So it seems to become a competition of who has the loudest or most aggressive horn (or most varied ‘horning methodology').
Based on my extensive, 27-hour experience of being here, I've (rather arrogantly) summarised the 4 main types of Horners you're likely to find in Hanoi:
- The Monohorners: they lean on the horn for up to 5 seconds, then break for 5 seconds, then repeat
- The Dabbers: they jab at the horn over and over again throughout their journey, hoping the repetition will be enough to secure them another day on this earth
- The Sequencers: These would-be Motoring-Musicians pip out a little tune that would be considered jaunty, if it wasn’t getting increasingly louder as they steam up behind you in attempt to make you an unwilling, makeshift front-basket for their Vespa
- The Dicks: These guys put their thumb on the horn when they set off from home, and only let go when they arrive at their destination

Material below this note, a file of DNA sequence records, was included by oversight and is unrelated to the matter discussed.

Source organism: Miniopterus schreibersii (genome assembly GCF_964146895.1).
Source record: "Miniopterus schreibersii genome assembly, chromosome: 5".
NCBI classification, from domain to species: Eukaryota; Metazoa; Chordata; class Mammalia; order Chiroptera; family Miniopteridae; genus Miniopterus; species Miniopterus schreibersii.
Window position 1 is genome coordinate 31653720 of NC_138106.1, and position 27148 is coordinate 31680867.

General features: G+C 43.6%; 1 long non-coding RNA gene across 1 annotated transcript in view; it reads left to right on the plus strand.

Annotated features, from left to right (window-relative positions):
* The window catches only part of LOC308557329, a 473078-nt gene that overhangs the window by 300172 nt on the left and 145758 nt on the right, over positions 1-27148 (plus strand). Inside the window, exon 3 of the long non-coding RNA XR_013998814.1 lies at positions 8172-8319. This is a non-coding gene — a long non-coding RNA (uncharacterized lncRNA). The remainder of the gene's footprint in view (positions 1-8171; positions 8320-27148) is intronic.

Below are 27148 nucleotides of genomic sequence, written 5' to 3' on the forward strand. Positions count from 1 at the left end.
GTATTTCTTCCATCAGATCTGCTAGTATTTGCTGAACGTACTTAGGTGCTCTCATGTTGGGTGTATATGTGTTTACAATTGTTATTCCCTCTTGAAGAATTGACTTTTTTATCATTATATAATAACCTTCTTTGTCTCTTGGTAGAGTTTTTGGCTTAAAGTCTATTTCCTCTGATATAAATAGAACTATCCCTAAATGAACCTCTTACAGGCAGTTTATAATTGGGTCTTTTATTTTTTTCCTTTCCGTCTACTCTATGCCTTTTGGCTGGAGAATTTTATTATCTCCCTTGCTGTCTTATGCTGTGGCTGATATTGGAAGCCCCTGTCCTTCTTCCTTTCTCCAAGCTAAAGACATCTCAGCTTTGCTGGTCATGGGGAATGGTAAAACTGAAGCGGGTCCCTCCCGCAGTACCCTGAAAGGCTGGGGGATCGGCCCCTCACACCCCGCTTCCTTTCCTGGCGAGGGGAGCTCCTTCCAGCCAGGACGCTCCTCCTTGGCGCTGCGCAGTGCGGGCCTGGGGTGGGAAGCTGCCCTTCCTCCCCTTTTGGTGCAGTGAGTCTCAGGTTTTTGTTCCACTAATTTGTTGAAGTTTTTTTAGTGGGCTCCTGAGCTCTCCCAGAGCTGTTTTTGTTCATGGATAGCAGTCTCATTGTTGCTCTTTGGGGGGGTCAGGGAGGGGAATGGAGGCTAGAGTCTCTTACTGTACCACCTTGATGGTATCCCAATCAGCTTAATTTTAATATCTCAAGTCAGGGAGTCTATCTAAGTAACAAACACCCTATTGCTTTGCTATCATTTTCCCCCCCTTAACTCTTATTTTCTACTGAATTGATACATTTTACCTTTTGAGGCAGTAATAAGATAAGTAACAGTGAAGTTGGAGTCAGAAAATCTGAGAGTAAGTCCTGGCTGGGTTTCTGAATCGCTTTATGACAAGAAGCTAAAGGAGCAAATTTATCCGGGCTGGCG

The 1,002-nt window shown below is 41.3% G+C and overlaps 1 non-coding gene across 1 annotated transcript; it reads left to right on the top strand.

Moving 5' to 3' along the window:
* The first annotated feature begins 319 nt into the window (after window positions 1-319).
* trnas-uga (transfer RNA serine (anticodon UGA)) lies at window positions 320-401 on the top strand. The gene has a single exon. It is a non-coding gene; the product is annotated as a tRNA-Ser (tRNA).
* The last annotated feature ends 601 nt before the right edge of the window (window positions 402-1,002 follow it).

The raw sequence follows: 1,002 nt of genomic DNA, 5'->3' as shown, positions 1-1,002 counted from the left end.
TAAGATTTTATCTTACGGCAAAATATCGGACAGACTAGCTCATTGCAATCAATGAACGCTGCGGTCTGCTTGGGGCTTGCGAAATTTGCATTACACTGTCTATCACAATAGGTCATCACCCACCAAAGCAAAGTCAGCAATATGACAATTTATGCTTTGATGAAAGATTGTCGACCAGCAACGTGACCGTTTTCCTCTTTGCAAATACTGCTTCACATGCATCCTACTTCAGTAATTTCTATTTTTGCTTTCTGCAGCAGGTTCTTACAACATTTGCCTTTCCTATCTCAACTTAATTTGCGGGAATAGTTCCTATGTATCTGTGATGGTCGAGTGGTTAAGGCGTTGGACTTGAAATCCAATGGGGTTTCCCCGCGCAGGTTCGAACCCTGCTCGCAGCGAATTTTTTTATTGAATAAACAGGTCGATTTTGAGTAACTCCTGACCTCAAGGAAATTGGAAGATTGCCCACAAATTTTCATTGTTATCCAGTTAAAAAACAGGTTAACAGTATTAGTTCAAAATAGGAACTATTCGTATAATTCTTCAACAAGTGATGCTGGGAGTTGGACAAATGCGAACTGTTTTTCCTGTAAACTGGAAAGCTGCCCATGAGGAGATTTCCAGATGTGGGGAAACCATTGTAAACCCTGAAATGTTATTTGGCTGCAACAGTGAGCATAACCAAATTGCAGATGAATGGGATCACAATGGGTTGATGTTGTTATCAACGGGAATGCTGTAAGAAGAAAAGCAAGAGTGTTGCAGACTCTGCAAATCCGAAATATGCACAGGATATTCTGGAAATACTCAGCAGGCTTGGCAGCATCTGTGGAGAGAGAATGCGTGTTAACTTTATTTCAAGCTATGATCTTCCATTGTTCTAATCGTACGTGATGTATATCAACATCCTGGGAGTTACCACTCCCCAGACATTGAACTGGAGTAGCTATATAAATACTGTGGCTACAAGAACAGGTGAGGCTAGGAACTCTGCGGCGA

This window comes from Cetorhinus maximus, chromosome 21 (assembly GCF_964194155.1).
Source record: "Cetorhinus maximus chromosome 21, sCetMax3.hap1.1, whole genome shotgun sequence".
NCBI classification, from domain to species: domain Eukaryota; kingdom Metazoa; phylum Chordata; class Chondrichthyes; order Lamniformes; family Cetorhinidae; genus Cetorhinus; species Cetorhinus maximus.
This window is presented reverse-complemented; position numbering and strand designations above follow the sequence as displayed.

This seems to be much like the state of marketing these days, especially on Facebook. (Here comes the mangled metaphor…)
You see, in the old days, the only people who knew how to make and run adverts were ‘Marketing guys' with big budgets and shiny shoes.
This meant advertising was a bit arty and, usually, very well thought out (“The water in Majorca don’t taste like it oughta”).
In fact, we would often discuss or even mimic the adverts the next day (“Oh Tooonnny: You know when you've been Tangoed!”)
(If you're not from the UK, these references may be lost on you!)
Nowadays, everybody has a ‘horn'.
Anyone can run an advert on Facebook, and our news feeds are full of business owners using their horn like one of the four types of Vietnamese motorists I've met this week.
There’s rarely any thought that goes into the advert or placement. It’s just the equivalent of someone pressing their horn, and hoping they’re gonna get noticed.
So what’s the solution?
Hey… Let’s see how far I can stretch this metaphor shall we..?
There seems to be several ways you can be noticed in Vietnamese traffic:
1. Be an authority.
No matter how loud your horn is, people will always yield to an authority like the police.
Their horn is very different and commands immediate respect.
If you establish yourself as an authority on Facebook, you're almost guaranteed to get attention.
2. Stick to streets with less traffic.